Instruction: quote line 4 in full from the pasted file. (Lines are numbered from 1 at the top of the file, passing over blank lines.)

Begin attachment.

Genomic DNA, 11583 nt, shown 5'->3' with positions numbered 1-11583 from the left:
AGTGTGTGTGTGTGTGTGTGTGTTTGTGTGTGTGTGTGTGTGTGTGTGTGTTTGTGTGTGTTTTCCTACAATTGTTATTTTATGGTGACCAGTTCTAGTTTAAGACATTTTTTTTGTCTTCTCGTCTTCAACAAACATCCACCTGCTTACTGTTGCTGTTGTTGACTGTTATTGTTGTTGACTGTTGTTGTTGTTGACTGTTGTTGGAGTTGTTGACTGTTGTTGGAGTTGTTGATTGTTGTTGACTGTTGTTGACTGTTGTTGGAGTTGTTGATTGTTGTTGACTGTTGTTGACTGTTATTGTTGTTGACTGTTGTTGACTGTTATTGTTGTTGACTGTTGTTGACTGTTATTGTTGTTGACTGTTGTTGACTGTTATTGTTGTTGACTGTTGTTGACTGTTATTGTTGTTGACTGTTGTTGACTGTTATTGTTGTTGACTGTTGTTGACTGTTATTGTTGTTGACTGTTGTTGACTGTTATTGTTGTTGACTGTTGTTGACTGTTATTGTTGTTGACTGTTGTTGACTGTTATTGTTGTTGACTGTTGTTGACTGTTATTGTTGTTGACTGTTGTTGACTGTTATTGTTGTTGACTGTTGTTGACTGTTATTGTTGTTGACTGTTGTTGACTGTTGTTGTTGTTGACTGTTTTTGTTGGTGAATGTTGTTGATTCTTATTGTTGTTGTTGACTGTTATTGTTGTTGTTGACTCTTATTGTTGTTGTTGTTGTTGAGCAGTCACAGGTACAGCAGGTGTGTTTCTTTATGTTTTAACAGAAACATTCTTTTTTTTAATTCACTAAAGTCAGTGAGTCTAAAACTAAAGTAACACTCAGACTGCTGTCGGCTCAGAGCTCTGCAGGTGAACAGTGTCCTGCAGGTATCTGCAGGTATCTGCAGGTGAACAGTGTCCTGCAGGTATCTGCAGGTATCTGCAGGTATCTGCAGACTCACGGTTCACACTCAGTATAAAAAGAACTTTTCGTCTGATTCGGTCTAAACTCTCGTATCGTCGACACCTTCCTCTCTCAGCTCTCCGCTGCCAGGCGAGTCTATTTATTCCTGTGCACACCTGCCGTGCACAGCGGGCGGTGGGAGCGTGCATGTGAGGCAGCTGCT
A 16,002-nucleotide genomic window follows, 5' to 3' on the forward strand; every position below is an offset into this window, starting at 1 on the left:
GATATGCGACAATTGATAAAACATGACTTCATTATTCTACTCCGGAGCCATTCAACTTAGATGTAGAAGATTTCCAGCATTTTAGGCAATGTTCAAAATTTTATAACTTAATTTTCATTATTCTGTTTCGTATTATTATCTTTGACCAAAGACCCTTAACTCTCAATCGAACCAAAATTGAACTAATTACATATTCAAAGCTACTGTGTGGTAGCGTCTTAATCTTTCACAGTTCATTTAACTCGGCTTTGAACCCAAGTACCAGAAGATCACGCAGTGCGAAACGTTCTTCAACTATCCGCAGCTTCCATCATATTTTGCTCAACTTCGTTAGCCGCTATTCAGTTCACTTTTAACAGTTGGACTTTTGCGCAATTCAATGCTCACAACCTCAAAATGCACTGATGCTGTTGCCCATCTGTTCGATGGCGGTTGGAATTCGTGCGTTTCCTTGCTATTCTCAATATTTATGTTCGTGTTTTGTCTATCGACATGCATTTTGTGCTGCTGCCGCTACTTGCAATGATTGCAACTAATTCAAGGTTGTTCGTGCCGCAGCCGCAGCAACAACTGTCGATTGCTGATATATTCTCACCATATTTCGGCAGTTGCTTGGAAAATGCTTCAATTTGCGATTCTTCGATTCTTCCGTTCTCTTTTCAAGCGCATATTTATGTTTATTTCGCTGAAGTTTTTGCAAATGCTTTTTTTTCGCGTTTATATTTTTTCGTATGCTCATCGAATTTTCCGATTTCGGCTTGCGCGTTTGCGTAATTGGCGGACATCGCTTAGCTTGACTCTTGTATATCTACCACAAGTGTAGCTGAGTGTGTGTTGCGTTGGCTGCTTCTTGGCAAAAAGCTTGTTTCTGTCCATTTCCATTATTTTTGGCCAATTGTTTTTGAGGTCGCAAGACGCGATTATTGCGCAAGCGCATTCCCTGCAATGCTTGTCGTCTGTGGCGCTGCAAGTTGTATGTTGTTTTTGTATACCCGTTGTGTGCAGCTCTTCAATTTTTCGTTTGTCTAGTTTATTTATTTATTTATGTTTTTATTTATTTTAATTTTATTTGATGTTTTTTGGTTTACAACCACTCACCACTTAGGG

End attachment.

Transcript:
GATATGCGACAATTGATAAAACATGACTTCATTATTCTACTCCGGAGCCATTCAACTTAGATGTAGAAGATTTCCAGCATTTTAGGCAATGTTCAAAATTTTATAACTTAATTTTCATTATTCTGTTTCGTATTATTATCTTTGACCAAAGACCCTTAACTCTCAATCGAACCAAAATTGAACTAATTACATATTCAAAGCTACTGTGTGGTAGCGTCTTAATCTTTCACAGTTCATTTAACTCGGCTTTGAACCCAAGTACCAGAAGATCACGCAGTGCGAAACGTTCTTCAACTATCCGCAGCTTCCATCATATTTTGCTCAACTTCGTTAGCCGCTATTCAGTTCACTTTTAACAGTTGGACTTTTGCGCAATTCAATGCTCACAACCTCAAAATGCACTGATGCTGTTGCCCATCTGTTCGATGGCGGTTGGAATTCGTGCGTTTCCTTGCTATTCTCAATATTTATGTTCGTGTTTTGTCTATCGACATGCATTTTGTGCTGCTGCCGCTACTTGCAATGATTGCAACTAATTCAAGGTTGTTCGTGCCGCAGCCGCAGCAACAACTGTCGATTGCTGATATATTCTCACCATATTTCGGCAGTTGCTTGGAAAATGCTTCAATTTGCGATTCTTCGATTCTTCCGTTCTCTTTTCAAGCGCATATTTATGTTTATTTCGCTGAAGTTTTTGCAAATGCTTTTTTTTCGCGTTTATATTTTTTCGTATGCTCATCGAATTTTCCGATTTCGGCTTGCGCGTTTGCGTAATTGGCGGACATCGCTTAGCTTGACTCTTGTATATCTACCACAAGTGTAGCTGAGTGTGTGTTGCGTTGGCTGCTTCTTGGCAAAAAGCTTGTTTCTGTCCATTTCCATTATTTTTGGCCAATTGTTTTTGAGGTCGCAAGACGCGATTATTGCGCAAGCGCATTCCCTGCAATGCTTGTCGTCTGTGGCGCTGCAAGTTGTATGTTGTTTTTGTATACCCGTTGTGTGCAGCTCTTCAATTTTTCGTTTGTCTAGTTTATTTATTTATTTATGTTTTTATTTATTTTAATTTTATTTGATGTTTTTTGGTTTACAACCACTCACCACTTAGGG